4. More time for development
It’s a no-brainer. Cutting down the time on styling will automatically give you more time for development and this is what I’m also advocating throughout this article.
And this is also the best reason to bet more on UI libraries in the initial phase because the more time you spend in development, the better your app will be.
Styling can be a secondary process but not in development.
Not to forget that development is not only about development, it’s also about thinking about the problem/logic of your app, actual development, solving bugs, and adding new features to the app again and again.
Therefore, using libraries will simplify the designing process at least and give more relief to the developer.
5. Easy to work with
If you don’t have a knack for CSS, sometimes it can be boring and hard to build various complex layouts and beautiful designs.
However, with a library, you can easily create both complex layouts and beautiful designs even if you’re a CSS beginner or don’t have a good relationship with the language.
You still need the understanding of basic CSS concepts at least because these libraries work on the same principles of CSS but you certainly don’t need to become a CSS master to build great websites.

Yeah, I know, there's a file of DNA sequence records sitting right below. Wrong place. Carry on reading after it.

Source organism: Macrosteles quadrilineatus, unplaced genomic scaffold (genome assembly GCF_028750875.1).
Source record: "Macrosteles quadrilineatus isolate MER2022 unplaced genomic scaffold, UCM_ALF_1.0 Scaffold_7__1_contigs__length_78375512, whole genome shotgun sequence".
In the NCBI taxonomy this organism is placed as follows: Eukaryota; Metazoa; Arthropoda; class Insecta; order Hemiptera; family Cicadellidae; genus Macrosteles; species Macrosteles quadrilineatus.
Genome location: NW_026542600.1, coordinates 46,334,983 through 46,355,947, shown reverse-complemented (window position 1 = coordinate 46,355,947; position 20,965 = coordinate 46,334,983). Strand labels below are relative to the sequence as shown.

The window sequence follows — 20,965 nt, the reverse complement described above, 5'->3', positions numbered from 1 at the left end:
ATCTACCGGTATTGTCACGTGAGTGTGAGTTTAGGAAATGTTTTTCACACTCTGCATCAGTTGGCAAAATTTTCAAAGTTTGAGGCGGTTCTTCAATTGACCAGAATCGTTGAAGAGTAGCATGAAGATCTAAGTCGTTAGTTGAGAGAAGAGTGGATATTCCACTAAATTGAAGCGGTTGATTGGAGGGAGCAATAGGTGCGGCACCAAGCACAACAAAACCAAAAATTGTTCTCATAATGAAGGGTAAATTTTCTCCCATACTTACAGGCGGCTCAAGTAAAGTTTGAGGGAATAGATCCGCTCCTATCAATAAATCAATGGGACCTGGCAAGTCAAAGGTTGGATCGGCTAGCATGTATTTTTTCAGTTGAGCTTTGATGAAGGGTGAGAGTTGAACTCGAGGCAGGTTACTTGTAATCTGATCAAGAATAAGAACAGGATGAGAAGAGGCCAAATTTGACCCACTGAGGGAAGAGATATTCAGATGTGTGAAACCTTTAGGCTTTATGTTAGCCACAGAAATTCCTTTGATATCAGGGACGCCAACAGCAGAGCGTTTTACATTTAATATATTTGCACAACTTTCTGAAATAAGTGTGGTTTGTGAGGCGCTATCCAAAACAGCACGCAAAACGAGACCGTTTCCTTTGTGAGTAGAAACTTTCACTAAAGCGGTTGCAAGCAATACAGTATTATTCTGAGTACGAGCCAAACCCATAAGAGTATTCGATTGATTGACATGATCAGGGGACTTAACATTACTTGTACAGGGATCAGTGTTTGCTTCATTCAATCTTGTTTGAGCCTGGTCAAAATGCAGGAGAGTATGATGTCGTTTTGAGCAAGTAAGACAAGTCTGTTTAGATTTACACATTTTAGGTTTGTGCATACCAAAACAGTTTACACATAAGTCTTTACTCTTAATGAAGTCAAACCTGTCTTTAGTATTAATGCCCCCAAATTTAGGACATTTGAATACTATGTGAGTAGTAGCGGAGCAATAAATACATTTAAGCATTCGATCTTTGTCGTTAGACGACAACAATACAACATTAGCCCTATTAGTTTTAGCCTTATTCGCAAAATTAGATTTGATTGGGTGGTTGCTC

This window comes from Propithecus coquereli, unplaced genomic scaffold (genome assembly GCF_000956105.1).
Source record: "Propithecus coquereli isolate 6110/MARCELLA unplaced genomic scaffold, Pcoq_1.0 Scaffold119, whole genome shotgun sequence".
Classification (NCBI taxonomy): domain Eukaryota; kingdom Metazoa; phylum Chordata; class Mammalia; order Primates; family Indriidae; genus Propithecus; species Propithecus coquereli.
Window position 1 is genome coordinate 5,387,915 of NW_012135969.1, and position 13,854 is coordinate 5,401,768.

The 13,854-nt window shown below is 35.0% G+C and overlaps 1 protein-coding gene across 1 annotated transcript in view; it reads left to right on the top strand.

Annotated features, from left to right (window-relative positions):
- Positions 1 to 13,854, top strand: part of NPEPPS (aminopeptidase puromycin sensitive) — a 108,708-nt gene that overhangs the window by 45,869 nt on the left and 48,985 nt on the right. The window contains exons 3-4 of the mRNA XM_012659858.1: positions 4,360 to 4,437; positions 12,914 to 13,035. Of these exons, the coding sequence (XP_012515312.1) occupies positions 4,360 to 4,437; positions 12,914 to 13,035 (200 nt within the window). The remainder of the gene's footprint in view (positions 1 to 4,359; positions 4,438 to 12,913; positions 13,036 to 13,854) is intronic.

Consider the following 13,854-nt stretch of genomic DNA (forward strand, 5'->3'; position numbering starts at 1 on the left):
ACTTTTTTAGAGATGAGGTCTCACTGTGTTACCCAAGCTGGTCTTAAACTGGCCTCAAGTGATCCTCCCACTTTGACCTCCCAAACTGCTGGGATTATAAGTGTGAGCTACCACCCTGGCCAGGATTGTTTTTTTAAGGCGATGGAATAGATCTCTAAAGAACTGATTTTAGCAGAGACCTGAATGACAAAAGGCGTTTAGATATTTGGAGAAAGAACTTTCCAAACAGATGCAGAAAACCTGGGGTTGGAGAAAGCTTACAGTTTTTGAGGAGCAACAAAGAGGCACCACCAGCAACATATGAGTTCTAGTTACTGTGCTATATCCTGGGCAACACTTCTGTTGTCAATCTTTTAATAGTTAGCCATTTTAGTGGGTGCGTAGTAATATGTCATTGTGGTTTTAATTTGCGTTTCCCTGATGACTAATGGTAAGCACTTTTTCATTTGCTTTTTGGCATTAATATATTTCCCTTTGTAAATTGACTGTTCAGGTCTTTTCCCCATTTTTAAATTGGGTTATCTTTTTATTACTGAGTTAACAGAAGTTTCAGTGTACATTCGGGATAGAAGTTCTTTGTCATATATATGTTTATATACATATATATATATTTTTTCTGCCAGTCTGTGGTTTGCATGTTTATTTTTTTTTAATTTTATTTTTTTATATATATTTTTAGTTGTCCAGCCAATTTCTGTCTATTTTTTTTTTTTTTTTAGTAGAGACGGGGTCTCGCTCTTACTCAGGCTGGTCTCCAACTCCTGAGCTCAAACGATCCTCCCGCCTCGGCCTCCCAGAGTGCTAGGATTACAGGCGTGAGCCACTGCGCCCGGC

6. No CSS maintenance
This is a great sigh of relief for developers considering how hard CSS maintenance can be once your project matures at a certain level. So it’s always a better idea to create your MVP without using CSS and once you receive a positive response from the customers and finalize the design, you can go with CSS if your project demands great customization which will be hard to imitate with UI libraries.
For that to happen you always need to keep the future versions in mind while writing CSS to optimize and maintain the code in such a way that it doesn’t break while implementing a future feature.
Therefore, it’s better to stay away from the extra headache of CSS maintenance when you already have to develop the whole product itself.
7. Cross-browser compatible
Writing CSS that works in a browser is one thing and writing CSS that works in all browsers is another. If you don’t take this thing seriously, it may haunt your dreams once the project acquires a high customer base.
Again UI libraries come to the rescue, most of the popular libraries offer great cross-browser compatibility enough for you to sleep peacefully at night only dreaming about development and solutions of problems both in your app and business instead of being haunted by the dark dream of making your app work on different browsers.
I’ve given you enough reasons to not jump into CSS directly when working on a new project. In the initial phase, collecting feedback from the users and working on the product are the two most important tasks.
Once you’ve everything figured out, your MVP is successful and the future vision of the product is cleared, you can finally sit with your team to finalize the future tech stack and designs of the project.
From here, whether you’ll use UI libraries or CSS preprocessors or Vanilla CSS or something else is your own call. This decision should be made collectively taking into consideration all the crucial details of your project like its design, user base, future vision, complexity, etc.
No one method is better than another, you have to just think deeply before making your choices.